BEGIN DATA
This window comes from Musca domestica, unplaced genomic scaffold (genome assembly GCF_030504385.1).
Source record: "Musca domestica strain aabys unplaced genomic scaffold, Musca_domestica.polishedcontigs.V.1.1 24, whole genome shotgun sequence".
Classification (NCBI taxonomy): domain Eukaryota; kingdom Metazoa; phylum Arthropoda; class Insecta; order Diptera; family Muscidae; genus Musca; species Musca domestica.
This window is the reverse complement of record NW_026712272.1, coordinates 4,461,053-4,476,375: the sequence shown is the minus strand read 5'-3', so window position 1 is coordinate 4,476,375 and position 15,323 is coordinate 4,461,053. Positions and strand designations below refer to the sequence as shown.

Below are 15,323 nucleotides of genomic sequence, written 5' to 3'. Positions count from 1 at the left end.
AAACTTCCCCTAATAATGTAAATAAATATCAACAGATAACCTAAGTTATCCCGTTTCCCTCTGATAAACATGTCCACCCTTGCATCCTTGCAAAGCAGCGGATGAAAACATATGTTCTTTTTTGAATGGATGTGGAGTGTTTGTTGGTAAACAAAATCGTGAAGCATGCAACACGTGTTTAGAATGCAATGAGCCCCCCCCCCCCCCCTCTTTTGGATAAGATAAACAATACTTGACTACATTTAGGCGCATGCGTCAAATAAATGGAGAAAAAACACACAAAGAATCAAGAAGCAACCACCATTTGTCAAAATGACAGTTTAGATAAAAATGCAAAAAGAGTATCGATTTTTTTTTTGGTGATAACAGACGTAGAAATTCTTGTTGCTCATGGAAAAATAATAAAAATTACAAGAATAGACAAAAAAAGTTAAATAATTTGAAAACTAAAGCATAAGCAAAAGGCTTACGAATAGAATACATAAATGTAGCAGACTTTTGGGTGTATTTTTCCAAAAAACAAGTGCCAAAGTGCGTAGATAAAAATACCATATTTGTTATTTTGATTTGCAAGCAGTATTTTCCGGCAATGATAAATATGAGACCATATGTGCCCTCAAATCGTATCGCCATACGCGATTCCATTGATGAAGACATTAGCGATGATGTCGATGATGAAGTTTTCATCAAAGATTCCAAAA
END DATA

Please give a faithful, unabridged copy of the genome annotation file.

This window comes from Musca domestica, unplaced genomic scaffold (genome assembly GCF_030504385.1).
Source record: "Musca domestica strain aabys unplaced genomic scaffold, Musca_domestica.polishedcontigs.V.1.1 24, whole genome shotgun sequence".
Classification (NCBI taxonomy): domain Eukaryota; kingdom Metazoa; phylum Arthropoda; class Insecta; order Diptera; family Muscidae; genus Musca; species Musca domestica.
This window is the reverse complement of record NW_026712272.1, coordinates 4,461,053-4,476,375: the sequence shown is the minus strand read 5'-3', so window position 1 is coordinate 4,476,375 and position 15,323 is coordinate 4,461,053. Positions and strand designations below refer to the sequence as shown.

Below are 15,323 nucleotides of genomic sequence, written 5' to 3'. Positions count from 1 at the left end.
AAACTTCCCCTAATAATGTAAATAAATATCAACAGATAACCTAAGTTATCCCGTTTCCCTCTGATAAACATGTCCACCCTTGCATCCTTGCAAAGCAGCGGATGAAAACATATGTTCTTTTTTGAATGGATGTGGAGTGTTTGTTGGTAAACAAAATCGTGAAGCATGCAACACGTGTTTAGAATGCAATGAGCCCCCCCCCCCCCCCTCTTTTGGATAAGATAAACAATACTTGACTACATTTAGGCGCATGCGTCAAATAAATGGAGAAAAAACACACAAAGAATCAAGAAGCAACCACCATTTGTCAAAATGACAGTTTAGATAAAAATGCAAAAAGAGTATCGATTTTTTTTTTGGTGATAACAGACGTAGAAATTCTTGTTGCTCATGGAAAAATAATAAAAATTACAAGAATAGACAAAAAAAGTTAAATAATTTGAAAACTAAAGCATAAGCAAAAGGCTTACGAATAGAATACATAAATGTAGCAGACTTTTGGGTGTATTTTTCCAAAAAACAAGTGCCAAAGTGCGTAGATAAAAATACCATATTTGTTATTTTGATTTGCAAGCAGTATTTTCCGGCAATGATAAATATGAGACCATATGTGCCCTCAAATCGTATCGCCATACGCGATTCCATTGATGAAGACATTAGCGATGATGTCGATGATGAAGTTTTCATCAAAGATTCCAAAA